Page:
To get the potential benefits of cinnamon and honey, simply add a teaspoon of cinnamon and spoonful of raw honey to hot water and sip. You can jazz up your honey and cinnamon tea even further by adding a dash of lemon juice for extra antioxidants and vitamin C.

Another cinnamon cold remedy makes use of ginger root. Like cinnamon, ginger has known antiviral properties and has been found to be effective against the viruses responsible for the common cold. Combining ground cinnamon and ginger to create a pleasing hot tea can help relieve a sore throat, loosen phlegm, and unclog nasal passages, making it easier to breathe. And to get even more benefits, just add some freshly squeezed lemon and raw honey.

Cinnamon for Heart Health

Cinnamon may be an effective natural remedy in the fight against heart disease as well. In fact, several studies have shown that the culinary spice can lower blood pressure, cholesterol, and blood sugar—all known risk factors in the development of heart disease.

Animal studies have found that cinnamon acts as a vasodilator, relaxing blood vessels and lowering blood pressure. Likewise, a 2015 meta-analysis documented two studies that demonstrated a significant lowering of blood pressure in diabetic patients.

And a 2012 rodent study found that cinnamon lowered lipids as well as the widely used cholesterol-lowering drug simvastatin.

Cinnamon’s strong antioxidant properties may also play a role in preventing heart disease by mitigating the effects of free radicals, which are known to damage both heart tissue and artery walls.

Cinnamon for Diabetes

Cinnamon may be best known for its ability to help lower blood sugar levels, a finding that’s been noted by several studies. A 2003 study found that cinnamon is effective in reducing both blood sugar and lipids in people with type 2 diabetes. This led researchers to suggest cinnamon may be useful for reducing risk factors associated with both diabetes and heart disease.

Studies have also found that cinnamon speeds up metabolism and reduces the body’s response to high-fat foods—two findings that may aid in the prevention of obesity, a significant risk factor for diabetes.

Cinnamon for Oral Health

As mentioned, cinnamon has proven antibacterial properties. It’s even been shown to be effective against several types of antibiotic-resistant bacteria. These effects extend to oral bacteria as well.

For example, a 2011 study found that cinnamon oil is able to inhibit a wide range of harmful oral bacteria and is even more effective than clove oil at eradicating Streptococcus mutans—the main culprit in the development of cavities.

Cinnamon for Cancer

Multiple studies have documented the potential role cinnamon may play in the prevention and treatment of cancer. A 2018 meta-analysis found that cinnamon inhibits both the development and progression of various types of cancer and can trigger cell death and stop the formation of blood vessels that feed tumor growth.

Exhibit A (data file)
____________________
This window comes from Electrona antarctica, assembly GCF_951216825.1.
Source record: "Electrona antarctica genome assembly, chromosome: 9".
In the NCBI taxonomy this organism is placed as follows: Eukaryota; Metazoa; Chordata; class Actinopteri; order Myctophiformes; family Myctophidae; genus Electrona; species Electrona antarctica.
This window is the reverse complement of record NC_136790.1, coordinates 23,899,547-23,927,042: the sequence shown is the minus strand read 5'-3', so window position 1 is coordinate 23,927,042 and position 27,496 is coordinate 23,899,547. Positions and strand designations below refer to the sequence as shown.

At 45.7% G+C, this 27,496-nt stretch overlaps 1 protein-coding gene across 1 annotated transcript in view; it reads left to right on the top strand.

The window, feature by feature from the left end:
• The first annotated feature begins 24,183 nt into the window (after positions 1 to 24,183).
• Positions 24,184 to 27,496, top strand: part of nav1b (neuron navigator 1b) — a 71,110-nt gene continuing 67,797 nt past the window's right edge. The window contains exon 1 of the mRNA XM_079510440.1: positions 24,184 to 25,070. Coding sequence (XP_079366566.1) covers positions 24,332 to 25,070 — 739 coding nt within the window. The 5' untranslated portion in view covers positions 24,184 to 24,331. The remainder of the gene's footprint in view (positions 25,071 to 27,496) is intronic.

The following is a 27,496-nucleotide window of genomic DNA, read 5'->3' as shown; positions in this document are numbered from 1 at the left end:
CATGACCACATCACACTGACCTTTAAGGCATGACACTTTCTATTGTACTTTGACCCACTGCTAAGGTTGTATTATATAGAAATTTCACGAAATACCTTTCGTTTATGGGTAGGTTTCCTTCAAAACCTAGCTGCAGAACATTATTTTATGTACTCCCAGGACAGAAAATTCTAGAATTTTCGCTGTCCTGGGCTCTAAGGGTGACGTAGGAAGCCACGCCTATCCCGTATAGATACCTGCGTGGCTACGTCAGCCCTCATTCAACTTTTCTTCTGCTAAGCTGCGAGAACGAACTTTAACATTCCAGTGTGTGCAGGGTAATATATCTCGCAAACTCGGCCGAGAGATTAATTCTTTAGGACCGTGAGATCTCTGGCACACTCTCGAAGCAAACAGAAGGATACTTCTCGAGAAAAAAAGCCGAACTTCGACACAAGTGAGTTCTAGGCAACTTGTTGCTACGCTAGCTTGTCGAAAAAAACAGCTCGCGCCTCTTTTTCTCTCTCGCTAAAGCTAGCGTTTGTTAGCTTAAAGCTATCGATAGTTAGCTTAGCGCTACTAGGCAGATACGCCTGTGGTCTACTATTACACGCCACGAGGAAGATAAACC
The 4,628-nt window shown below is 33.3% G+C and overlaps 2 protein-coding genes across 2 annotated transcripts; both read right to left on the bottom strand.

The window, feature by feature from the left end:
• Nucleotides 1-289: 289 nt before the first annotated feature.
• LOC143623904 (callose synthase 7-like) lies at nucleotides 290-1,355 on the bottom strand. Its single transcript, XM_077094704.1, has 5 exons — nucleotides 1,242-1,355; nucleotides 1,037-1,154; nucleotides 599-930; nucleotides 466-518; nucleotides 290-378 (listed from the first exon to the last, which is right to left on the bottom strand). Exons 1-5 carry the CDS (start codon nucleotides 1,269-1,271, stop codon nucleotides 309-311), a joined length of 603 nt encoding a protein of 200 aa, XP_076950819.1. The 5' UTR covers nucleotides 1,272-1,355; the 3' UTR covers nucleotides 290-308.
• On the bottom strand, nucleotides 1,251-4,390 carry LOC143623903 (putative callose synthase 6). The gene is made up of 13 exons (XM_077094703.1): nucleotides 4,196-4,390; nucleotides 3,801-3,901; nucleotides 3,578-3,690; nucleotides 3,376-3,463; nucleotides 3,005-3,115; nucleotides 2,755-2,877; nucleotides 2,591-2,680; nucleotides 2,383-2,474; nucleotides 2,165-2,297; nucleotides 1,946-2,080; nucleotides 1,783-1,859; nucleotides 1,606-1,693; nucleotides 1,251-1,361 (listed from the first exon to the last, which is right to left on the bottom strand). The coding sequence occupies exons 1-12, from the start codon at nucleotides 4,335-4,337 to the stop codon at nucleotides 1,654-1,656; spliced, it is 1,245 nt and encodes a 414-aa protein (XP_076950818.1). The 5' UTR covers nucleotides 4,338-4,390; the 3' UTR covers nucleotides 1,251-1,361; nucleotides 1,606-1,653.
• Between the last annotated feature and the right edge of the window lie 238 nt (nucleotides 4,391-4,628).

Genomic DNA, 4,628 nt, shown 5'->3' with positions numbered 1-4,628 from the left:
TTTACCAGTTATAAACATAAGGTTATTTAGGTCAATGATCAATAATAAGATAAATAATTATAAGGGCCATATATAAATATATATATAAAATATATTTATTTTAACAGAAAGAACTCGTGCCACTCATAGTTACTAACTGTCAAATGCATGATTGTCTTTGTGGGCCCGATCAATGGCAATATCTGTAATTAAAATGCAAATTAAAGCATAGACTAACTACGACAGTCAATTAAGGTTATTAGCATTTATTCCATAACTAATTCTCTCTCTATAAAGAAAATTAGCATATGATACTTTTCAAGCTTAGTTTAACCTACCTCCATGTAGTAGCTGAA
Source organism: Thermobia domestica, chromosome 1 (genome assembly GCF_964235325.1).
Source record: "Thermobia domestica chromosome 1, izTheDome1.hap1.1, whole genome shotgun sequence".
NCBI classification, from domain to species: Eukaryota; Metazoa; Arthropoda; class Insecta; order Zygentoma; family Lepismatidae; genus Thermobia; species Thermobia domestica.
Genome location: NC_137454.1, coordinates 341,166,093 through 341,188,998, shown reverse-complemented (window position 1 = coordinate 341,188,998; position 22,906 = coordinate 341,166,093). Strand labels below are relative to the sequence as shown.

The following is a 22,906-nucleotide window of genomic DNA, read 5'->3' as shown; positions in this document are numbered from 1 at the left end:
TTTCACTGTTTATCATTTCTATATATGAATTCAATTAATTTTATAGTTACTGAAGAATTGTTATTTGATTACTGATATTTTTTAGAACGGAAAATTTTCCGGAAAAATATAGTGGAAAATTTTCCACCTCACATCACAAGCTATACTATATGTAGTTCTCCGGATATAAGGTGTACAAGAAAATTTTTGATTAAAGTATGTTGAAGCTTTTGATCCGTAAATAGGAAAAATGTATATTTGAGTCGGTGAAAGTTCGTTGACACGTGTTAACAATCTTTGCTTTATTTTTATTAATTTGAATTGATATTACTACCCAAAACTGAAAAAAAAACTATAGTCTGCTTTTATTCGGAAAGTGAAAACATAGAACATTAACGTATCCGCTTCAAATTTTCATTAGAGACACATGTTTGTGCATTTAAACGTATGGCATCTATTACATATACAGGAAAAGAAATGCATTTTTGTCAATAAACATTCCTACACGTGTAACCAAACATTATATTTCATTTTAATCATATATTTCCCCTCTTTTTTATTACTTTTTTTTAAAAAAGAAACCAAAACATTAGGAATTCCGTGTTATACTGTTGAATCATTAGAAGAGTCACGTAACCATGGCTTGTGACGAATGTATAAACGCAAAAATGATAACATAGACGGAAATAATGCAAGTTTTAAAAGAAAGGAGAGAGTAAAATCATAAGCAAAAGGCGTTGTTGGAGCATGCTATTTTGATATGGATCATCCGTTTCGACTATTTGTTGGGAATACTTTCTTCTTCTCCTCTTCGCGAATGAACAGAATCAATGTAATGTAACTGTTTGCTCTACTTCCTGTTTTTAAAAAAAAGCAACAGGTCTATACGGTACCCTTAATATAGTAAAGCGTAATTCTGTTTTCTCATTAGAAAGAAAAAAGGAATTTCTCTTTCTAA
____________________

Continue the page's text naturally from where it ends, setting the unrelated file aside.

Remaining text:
Researchers were so impressed by the available evidence that they concluded by saying that cinnamon has “profound anticarcinogenic efficacy” and should be incorporated into standardized cancer treatment and prevention.

Aromatic Benefits of Cinnamon

What discussion of cinnamon would be complete without at least a nod to its warm and comforting aroma?

Just a whiff of cinnamon baking in a pie or cinnamon essential oil wafting out of a diffuser can instantly elevate mood and reduce stress.

But did you know that cinnamon is also a natural insect repellent? In fact, a 2004 study found it can even kill mosquito larvae.

And you know how fried food and fish can leave everything smelling like, well, grease and fish for hours on end? Cinnamon can help you get rid of that too. Simply add a couple cinnamon sticks to equal parts boiling water and vinegar and watch those awful smells disperse and freshness return to your home.

One Caveat

We’re sure we’ve got you itching to pull out the cinnamon and experience its health benefits for yourself. But before you do, there’s one last thing we need to point out.

Unlike Ceylon cinnamon, cassia contains high amounts of a chemical called coumarin, derivatives of which are widely used as anticoagulants. In fact, cinnamon in amounts greater than a teaspoon can lead to liver damage in people who are susceptible.

So if you’re interested in adding cinnamon to your natural health care routine, you may want to focus your attention on Ceylon cinnamon, which contains approximately 250 times less coumarin than cassia and can be safely consumed in amounts up to about 2-1/2 teaspoons a day.

As we’ve seen, the potential benefits of cinnamon are vast, and science is only now just beginning to unravel the secrets of the many compounds that give cinnamon its unique properties. So we still have a lot to learn, but when it comes to this ancient and beloved spice, we may finally be rediscovering the wisdom of our ancestors.